gprof(1)							     gprof(1)


  gprof - Displays call graph profile data


  gprof [-absz] [-e routine | -f routine] ...  [-E routine | -F routine] ...
       [object_file] [profile_file ...]


  The gprof command produces an execution profile of C programs.  The effect
  of called routines is incorporated into the profile of each caller.

  The profile data is taken from the specified call graph profile_file
  (gmon.out by default), created by programs compiled with the -pg flag with
  the cc driver command.  The -pg flag also links in versions of the library
  routines compiled for profiling when your program is linked by using the
  -non_shared flag with the cc command.

  The gprof profiling tool reads the symbol table in the specified
  object_file (a.out by default), correlating it with the call profile file.
  If more than one profile_file is specified, gprof output shows the sum of
  the profile information in the given profile files.

  To produce call graph data, follow these steps:

   1.  Compile your program with the -pg switch to the cc command.

   2.  Execute the program to produce a data file.

   3.  Run gprof on the data file.

  The gprof command produces three items:

   1.  First, a flat profile is given, similar to that provided by prof.
       This listing gives the total execution times and call counts for each
       of the functions in the program, sorted by decreasing time.

   2.  Next, these execution times are propagated along the edges of the call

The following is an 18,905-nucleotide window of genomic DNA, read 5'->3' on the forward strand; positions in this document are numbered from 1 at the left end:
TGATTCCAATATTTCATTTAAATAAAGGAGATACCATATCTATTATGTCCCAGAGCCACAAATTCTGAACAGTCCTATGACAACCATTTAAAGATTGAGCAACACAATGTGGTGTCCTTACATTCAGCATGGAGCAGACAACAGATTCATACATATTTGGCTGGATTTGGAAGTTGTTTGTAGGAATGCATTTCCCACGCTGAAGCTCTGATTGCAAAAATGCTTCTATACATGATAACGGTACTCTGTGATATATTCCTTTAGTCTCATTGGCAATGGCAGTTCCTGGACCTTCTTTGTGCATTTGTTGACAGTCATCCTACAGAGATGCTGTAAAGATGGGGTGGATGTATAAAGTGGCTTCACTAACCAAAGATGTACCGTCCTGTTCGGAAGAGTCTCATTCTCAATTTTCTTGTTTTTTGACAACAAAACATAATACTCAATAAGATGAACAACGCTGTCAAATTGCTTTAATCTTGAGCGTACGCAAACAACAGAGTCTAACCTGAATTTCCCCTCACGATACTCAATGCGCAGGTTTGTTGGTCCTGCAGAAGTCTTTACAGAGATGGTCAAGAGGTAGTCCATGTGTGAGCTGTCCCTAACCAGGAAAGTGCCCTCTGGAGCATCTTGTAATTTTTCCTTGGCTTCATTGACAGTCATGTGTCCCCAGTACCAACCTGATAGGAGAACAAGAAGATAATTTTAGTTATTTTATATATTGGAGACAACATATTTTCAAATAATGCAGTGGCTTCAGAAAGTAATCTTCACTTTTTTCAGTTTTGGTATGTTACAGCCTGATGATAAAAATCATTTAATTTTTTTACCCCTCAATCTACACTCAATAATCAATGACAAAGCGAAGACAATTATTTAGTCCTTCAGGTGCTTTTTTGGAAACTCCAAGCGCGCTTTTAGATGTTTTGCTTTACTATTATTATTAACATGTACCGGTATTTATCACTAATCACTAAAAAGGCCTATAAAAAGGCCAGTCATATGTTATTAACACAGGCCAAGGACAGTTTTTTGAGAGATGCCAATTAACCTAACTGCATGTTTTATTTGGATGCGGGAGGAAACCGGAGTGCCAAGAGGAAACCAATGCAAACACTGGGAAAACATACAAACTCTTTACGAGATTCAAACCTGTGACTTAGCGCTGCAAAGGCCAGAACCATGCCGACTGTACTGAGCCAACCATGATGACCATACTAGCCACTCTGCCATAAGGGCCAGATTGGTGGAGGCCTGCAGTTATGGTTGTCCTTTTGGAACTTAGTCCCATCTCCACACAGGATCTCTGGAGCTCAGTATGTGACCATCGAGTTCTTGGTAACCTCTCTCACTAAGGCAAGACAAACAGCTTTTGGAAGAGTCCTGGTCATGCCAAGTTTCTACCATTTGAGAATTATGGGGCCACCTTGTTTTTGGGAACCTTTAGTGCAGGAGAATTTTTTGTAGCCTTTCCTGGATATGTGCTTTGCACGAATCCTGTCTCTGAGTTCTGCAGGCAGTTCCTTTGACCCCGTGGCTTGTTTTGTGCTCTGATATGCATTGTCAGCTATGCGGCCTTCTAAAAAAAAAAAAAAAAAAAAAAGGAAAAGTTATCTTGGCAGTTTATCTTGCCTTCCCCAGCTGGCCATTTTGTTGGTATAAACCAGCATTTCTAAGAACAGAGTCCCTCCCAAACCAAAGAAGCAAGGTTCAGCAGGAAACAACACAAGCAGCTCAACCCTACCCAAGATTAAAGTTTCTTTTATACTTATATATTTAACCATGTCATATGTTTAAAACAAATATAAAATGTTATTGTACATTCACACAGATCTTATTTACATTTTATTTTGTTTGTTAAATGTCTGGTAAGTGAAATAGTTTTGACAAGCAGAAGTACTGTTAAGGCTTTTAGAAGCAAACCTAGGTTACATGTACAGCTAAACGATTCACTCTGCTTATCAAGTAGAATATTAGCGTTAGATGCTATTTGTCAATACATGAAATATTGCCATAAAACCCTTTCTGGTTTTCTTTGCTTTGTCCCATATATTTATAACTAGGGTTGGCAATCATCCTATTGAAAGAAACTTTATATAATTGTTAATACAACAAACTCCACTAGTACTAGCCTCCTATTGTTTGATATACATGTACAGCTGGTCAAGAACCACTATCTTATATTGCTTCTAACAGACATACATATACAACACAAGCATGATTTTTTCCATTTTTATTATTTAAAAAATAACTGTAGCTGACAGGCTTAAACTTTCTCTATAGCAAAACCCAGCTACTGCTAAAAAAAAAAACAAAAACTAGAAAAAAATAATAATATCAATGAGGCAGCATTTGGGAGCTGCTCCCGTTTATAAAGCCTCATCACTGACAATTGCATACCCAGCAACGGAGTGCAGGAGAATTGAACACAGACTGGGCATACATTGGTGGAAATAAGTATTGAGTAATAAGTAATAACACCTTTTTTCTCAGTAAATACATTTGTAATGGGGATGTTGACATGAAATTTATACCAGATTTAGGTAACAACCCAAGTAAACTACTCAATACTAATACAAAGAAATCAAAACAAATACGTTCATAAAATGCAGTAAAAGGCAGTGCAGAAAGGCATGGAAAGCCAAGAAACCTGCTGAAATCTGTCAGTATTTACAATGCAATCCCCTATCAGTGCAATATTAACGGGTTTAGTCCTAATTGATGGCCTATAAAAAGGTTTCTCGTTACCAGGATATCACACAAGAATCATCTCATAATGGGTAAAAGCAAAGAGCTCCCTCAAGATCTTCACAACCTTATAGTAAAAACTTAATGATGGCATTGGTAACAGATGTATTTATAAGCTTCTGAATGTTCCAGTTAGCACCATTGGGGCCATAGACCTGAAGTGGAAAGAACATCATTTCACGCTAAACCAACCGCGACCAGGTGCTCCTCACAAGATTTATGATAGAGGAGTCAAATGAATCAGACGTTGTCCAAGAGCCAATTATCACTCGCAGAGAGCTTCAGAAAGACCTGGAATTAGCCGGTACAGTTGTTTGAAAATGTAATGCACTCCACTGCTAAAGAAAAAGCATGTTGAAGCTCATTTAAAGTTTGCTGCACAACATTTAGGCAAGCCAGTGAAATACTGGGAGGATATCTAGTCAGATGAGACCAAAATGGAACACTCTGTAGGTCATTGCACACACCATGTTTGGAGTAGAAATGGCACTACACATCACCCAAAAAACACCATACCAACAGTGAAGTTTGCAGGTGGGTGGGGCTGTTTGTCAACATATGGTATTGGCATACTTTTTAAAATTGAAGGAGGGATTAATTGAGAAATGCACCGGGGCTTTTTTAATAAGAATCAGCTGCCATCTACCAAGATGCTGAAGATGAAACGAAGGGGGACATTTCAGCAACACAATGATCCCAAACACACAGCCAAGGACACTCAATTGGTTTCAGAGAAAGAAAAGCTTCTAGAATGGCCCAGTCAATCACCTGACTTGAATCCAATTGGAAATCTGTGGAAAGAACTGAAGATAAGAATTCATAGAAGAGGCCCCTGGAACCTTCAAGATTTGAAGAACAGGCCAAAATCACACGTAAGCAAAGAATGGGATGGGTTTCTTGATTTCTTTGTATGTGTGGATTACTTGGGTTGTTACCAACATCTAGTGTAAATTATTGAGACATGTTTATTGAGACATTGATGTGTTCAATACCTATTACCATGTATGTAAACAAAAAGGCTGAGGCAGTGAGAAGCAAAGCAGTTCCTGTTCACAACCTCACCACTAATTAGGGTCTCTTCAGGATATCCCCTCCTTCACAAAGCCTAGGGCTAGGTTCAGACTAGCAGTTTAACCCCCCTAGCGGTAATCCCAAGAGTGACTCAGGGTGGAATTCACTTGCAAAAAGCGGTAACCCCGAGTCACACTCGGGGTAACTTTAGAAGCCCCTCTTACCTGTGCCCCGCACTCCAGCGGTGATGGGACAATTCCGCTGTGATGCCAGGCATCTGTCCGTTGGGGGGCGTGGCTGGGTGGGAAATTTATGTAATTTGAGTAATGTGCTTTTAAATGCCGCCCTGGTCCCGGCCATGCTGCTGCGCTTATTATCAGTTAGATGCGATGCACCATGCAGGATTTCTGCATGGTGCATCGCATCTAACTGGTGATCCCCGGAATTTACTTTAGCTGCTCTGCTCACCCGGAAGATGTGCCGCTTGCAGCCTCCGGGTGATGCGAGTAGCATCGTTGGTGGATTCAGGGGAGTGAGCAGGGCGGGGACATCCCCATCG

graph.  Cycles are discovered, and calls into a cycle are made to
       share the time of the cycle.  A second listing shows the functions
       sorted according to the time they represent, including the time of
       their call graph descendents.  Below each function entry is shown its
       (direct) call graph children, and how their times are propagated to
       this function.  A similar display above the function shows how this
       function's time and the time of its descendents are propagated to its
       (direct) call graph parents.

   3.  Lastly, cycles are also shown, with an entry for the cycle as a whole
       and a listing of the members of the cycle and their contributions to
       the time and call counts of the cycle.

  To obtain call graph data on libraries, link your program by using the
  -non_shared flag with cc command. To disable profiling of a library, use
  the -no_pg flag when linking. For example, to enable call graph profiling
  of your executable program and then disable call graph profiling for system
  supplied libraries, such as libc, link your program by using the following